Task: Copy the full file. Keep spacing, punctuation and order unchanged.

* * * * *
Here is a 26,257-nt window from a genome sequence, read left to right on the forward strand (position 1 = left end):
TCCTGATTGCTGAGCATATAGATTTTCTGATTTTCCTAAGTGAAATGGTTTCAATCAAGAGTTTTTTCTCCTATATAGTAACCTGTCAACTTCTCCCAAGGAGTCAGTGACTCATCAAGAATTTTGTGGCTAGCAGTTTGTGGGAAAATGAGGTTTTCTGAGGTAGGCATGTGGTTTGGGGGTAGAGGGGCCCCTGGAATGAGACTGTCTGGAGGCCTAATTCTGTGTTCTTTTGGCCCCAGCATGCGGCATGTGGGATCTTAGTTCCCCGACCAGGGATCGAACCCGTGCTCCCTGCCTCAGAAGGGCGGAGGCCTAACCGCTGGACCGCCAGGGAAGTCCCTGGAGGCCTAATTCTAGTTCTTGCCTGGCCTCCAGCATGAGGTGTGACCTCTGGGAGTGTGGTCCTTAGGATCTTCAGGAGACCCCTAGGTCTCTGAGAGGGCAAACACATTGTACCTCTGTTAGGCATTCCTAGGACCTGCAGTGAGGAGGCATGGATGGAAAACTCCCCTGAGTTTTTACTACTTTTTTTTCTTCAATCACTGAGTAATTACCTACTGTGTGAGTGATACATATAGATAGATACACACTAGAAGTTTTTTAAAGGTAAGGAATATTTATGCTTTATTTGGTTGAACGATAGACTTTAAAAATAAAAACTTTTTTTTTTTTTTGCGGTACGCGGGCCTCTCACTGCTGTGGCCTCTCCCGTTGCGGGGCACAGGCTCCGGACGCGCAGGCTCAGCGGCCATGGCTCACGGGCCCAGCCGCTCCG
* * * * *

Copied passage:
Here is a 26,257-nt window from a genome sequence, read left to right on the forward strand (position 1 = left end):
TCCTGATTGCTGAGCATATAGATTTTCTGATTTTCCTAAGTGAAATGGTTTCAATCAAGAGTTTTTTCTCCTATATAGTAACCTGTCAACTTCTCCCAAGGAGTCAGTGACTCATCAAGAATTTTGTGGCTAGCAGTTTGTGGGAAAATGAGGTTTTCTGAGGTAGGCATGTGGTTTGGGGGTAGAGGGGCCCCTGGAATGAGACTGTCTGGAGGCCTAATTCTGTGTTCTTTTGGCCCCAGCATGCGGCATGTGGGATCTTAGTTCCCCGACCAGGGATCGAACCCGTGCTCCCTGCCTCAGAAGGGCGGAGGCCTAACCGCTGGACCGCCAGGGAAGTCCCTGGAGGCCTAATTCTAGTTCTTGCCTGGCCTCCAGCATGAGGTGTGACCTCTGGGAGTGTGGTCCTTAGGATCTTCAGGAGACCCCTAGGTCTCTGAGAGGGCAAACACATTGTACCTCTGTTAGGCATTCCTAGGACCTGCAGTGAGGAGGCATGGATGGAAAACTCCCCTGAGTTTTTACTACTTTTTTTTCTTCAATCACTGAGTAATTACCTACTGTGTGAGTGATACATATAGATAGATACACACTAGAAGTTTTTTAAAGGTAAGGAATATTTATGCTTTATTTGGTTGAACGATAGACTTTAAAAATAAAAACTTTTTTTTTTTTTTGCGGTACGCGGGCCTCTCACTGCTGTGGCCTCTCCCGTTGCGGGGCACAGGCTCCGGACGCGCAGGCTCAGCGGCCATGGCTCACGGGCCCAGCCGCTCCG